Author: David Barber

The flag of the Kingdom of Florida features a white ibis, and supporters of beleaguered King Rollo consider it patriotic to pin ibis feathers to their caps. After the recent troubles with Atlanta, it even looked disloyal not to.

Sept collected ibis feathers to sell in Titusville, though he made a better living if he shot ibis and plucked them bare. Of course, poaching royal birds was a hanging crime, but who would suspect a raggedy youth without a fowling piece, and carrying only a shortbow? Still, best to keep moving.

Trudging north round the Cape, with its rusting towers and shallow mosquito lagoons, Sept was musing why folk in older times ever built here, when he saw a shadow ripple along the dunes. For an instant, with the sunlight on its wings, it seemed like some great bird, until the thing flashed overhead, buffeting him wildly. No bird this. With a yelp of excitement, he set off in pursuit.

He glimpsed it perched on an open stretch of concrete, and arrived breathless just as the man was climbing down.

Even stooped as he was, the fellow stood a head taller than anyone Sept knew, and gleaming droplets hung from his thin frame at wrist and ankle; more shiny teardrops swung from his ears. He dripped like a bather rising from quicksilver.

“Don’t be alarmed,” the man called out. “I mean you no harm.”

“I ain’t alarmed,” countered Sept. This close he could put an arrow in the fellow’s eye.

“Good. But keep your distance.”

“Jus’ look at that thing!”

“What is the name of this place?”

Sept made a face at such ignorance. “Canaveral.”

“A legendary name. Those were gantries once, and launch pads.”

Sept hesitated, not wanting to sound foolish. “There’s stories about here. You one of them flying fellows come back to visit?”

“I had hoped not to be seen. Keep your distance I say.”

“Jus’ making sure it’s real,” said Sept, caressing a wing.

“After so long we might be susceptible to your diseases.”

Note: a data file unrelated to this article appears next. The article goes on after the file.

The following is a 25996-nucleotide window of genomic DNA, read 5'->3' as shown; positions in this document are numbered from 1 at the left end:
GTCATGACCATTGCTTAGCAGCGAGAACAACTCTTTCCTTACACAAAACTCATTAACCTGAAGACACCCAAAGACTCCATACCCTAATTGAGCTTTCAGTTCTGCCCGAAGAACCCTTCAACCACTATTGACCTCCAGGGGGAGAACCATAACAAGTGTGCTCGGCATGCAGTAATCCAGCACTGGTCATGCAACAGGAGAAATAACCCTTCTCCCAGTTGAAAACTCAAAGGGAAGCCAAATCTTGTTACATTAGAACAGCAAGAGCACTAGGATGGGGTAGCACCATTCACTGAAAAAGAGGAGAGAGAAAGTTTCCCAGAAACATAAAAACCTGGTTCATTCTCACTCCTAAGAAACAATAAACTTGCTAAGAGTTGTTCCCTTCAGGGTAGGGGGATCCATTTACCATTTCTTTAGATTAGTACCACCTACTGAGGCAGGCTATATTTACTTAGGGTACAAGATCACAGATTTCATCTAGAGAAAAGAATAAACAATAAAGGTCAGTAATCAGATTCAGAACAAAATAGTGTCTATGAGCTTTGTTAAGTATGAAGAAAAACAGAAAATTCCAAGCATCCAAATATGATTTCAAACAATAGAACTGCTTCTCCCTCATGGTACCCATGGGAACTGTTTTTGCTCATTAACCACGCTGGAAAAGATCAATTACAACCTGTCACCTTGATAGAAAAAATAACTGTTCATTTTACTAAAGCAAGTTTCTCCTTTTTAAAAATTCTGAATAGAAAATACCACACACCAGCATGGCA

“Feels like glass.”

“Good guess,” the man said, offhand, as he gazed about him.

“Where you from?” ventured Sept.

“A c-ship.”

“A sea ship? But…”

“Just passing. I will never see you again, nor your grandchildren.”

“Grandkids!” mocked Sept. “How old you think I am?”

The fellow shook his head, jingling like a wind chime. “There is something about ancient places.”

Sept pictured himself telling this tale, and knew some of the fellow’s trinkets would be convincing.

“Here is where it all began. Then you abandoned it. Do you know why?”

He was not from round here, Sept said, edging closer.

“You went your way and we ours. Are you happy with your choice?”

“What’s wrong with your eyes?”

The man shrugged, tinkling. “So fragile, the past.” He sounded disappointed.

Sept sized him up. He’d seen unlikely fellows before who proved quick with a hidden blade. And his craft did have something of the hawk about it; the way it kind of bristled when you got close; a feeling that it watched.

“No, they were right,” the man said. “Going back’s a mistake.”

The moment to act passed, and Sept watched as the thing dwindled into the sky with a sound like wind in an organ pipe. Turning away, he caught a glint on the concrete. A silver droplet.

Generations of their wearers had gone through fierce selection in high radiation environments, retroviruses boiling from their DNA. Two days later, in a crowded Titusville tavern, Sept collapsed, crying that his eyes must burst.

The start of what survivors called the Weeping Plague.